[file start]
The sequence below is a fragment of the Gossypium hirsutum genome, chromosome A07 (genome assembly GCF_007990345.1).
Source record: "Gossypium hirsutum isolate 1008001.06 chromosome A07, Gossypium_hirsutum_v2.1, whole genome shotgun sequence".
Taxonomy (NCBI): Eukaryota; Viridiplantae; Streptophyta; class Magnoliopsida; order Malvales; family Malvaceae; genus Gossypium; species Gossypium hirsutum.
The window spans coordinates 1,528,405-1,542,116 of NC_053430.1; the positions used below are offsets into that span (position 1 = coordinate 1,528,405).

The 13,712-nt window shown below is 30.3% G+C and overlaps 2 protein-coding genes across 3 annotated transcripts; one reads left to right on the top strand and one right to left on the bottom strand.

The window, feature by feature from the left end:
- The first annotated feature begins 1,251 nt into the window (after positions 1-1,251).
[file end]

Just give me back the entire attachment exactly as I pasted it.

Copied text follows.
The sequence below is a fragment of the Gossypium hirsutum genome, chromosome A07 (genome assembly GCF_007990345.1).
Source record: "Gossypium hirsutum isolate 1008001.06 chromosome A07, Gossypium_hirsutum_v2.1, whole genome shotgun sequence".
Taxonomy (NCBI): Eukaryota; Viridiplantae; Streptophyta; class Magnoliopsida; order Malvales; family Malvaceae; genus Gossypium; species Gossypium hirsutum.
The window spans coordinates 1,528,405-1,542,116 of NC_053430.1; the positions used below are offsets into that span (position 1 = coordinate 1,528,405).

The 13,712-nt window shown below is 30.3% G+C and overlaps 2 protein-coding genes across 3 annotated transcripts; one reads left to right on the top strand and one right to left on the bottom strand.

The window, feature by feature from the left end:
- The first annotated feature begins 1,251 nt into the window (after positions 1-1,251).